In the wake of an unthinkable family tragedy, twelve-year-old Flavia de Luce is struggling to fill her empty days. For a needed escape, Dogger, the loyal family servant, suggests a boating trip for Flavia and her two older sisters. As their punt drifts past the church where a notorious vicar had recently dispatched three of his female parishioners by spiking their communion wine with cyanide, Flavia, an expert chemist with a passion for poisons, is ecstatic. Suddenly something grazes her fingers as she dangles them in the water. She clamps down on the object, imagining herself Ernest Hemingway battling a marlin, and pulls up what she expects will be a giant fish. But in Flavia's grip is something far better: a human head, attached to a human body. If anything could take Flavia's mind off sorrow, it is solving a murder—although one that may lead the young sleuth to an early grave.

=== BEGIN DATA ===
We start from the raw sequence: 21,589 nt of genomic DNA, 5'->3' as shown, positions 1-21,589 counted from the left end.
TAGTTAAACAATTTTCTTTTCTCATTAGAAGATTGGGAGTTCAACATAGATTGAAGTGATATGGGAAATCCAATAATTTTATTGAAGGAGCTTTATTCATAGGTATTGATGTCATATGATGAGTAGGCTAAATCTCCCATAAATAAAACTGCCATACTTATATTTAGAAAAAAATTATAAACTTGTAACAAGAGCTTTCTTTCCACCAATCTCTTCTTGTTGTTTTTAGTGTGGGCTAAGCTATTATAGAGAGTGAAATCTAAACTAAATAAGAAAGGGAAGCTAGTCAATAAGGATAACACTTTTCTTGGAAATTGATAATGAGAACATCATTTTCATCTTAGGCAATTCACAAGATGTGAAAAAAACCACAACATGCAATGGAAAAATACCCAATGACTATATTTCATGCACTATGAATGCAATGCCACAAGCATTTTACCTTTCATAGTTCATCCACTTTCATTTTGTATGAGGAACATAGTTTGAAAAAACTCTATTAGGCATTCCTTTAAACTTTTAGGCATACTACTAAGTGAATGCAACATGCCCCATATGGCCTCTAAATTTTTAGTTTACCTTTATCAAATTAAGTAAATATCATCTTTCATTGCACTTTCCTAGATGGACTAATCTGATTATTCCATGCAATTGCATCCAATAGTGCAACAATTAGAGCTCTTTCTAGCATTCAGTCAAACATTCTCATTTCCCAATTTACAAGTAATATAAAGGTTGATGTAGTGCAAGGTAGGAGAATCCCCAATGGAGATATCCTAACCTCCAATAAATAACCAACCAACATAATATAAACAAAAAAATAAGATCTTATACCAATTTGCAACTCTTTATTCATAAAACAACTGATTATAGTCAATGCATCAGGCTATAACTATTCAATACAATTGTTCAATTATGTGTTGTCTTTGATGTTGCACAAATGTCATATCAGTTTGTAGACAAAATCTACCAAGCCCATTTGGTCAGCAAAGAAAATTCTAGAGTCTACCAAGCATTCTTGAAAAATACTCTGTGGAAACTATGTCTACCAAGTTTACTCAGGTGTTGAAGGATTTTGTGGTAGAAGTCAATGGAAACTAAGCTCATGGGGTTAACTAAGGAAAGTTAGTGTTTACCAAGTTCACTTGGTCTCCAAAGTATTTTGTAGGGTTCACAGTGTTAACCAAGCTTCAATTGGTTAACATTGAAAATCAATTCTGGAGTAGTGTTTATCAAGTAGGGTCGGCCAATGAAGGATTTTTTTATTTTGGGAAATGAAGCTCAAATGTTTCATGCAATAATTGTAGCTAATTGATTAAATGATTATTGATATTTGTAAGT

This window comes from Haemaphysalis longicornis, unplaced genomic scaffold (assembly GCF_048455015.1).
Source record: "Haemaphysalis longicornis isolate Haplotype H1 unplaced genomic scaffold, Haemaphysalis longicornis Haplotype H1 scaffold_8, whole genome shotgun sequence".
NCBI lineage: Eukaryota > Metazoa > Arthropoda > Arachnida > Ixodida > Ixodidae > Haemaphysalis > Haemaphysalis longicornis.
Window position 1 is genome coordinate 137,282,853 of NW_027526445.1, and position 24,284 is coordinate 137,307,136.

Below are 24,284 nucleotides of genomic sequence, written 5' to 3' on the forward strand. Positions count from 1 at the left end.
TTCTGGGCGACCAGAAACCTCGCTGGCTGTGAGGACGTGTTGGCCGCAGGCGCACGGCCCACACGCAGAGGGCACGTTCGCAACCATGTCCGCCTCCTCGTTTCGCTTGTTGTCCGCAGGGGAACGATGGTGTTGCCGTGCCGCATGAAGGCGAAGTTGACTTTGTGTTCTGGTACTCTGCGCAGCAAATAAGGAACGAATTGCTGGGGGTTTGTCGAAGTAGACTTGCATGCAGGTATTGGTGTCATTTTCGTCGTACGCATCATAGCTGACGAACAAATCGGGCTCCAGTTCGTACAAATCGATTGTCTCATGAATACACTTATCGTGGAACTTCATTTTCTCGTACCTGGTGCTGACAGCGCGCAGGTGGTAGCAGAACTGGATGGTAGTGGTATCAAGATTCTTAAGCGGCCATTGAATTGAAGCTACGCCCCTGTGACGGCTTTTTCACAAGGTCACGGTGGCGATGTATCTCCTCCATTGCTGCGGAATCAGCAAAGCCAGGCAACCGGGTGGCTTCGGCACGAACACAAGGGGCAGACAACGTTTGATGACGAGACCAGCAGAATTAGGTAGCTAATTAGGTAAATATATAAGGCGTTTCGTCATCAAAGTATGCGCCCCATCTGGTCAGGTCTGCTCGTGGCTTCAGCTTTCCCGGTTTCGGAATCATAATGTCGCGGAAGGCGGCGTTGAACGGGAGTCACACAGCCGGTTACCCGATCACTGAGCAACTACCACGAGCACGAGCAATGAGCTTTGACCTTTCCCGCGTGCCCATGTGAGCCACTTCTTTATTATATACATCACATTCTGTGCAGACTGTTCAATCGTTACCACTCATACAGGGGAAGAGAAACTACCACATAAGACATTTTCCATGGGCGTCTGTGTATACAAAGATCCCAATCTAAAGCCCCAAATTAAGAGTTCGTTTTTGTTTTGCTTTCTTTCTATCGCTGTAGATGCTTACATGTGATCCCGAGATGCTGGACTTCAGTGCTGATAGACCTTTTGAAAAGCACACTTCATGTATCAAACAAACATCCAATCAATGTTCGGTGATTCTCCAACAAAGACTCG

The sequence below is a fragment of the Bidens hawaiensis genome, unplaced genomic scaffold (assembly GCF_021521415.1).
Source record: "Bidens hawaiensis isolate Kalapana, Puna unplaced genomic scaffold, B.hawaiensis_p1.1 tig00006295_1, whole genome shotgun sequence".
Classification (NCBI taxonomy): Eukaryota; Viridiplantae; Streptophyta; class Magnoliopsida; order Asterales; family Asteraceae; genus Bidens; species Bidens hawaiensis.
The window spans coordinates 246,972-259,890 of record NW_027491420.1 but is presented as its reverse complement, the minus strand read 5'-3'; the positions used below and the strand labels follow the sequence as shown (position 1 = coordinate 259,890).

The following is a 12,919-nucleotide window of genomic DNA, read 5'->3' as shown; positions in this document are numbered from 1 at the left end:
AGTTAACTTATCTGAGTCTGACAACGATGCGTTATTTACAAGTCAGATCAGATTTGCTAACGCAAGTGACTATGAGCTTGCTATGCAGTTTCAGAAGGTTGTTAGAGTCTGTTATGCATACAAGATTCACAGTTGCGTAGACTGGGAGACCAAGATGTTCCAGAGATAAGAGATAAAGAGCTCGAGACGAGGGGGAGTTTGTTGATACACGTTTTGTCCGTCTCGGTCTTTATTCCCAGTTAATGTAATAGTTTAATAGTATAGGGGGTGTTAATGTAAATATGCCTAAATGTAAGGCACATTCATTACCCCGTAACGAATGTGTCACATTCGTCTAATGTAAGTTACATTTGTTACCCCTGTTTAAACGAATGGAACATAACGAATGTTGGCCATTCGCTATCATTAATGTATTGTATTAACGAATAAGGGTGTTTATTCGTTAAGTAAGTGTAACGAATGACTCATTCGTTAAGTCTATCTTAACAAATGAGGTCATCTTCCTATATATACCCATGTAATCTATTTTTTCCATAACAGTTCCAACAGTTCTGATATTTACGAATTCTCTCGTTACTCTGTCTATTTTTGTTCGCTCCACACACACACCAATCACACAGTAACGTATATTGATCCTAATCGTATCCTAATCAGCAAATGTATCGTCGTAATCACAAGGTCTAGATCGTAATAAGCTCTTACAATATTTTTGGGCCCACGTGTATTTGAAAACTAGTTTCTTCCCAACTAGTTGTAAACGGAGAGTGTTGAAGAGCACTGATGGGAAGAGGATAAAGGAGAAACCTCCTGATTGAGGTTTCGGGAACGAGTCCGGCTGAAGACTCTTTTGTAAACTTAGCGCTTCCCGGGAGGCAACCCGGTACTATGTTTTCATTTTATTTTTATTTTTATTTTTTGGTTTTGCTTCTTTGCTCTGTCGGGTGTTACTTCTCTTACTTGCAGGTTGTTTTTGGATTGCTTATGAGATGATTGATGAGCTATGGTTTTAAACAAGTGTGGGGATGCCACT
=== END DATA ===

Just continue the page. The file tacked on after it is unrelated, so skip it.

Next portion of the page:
Praise for The Grave's a Fine and Private Place
"Flavia [is] irrepressible, precocious and indefatigable. . . . A whole new chapter of Flavia's life opens as she approaches adolescence. Will she become the Madame Curie of crime?"—Bookreporter
"Outstanding . . . As usual, Bradley makes his improbable series conceit work and relieves the plot's inherent darkness with clever humor."—Publishers Weekly (starred review)
"There's only one Flavia. . . . Series fans will anticipate the details of this investigation, along with one last taste of Flavia's unorthodox family life."—Library Journal (starred review)
"Bradley's unquenchable heroine brings 'the most complicated case I had ever come across' to a highly satisfying conclusion, with the promise of still brighter days ahead."—Kirkus Reviews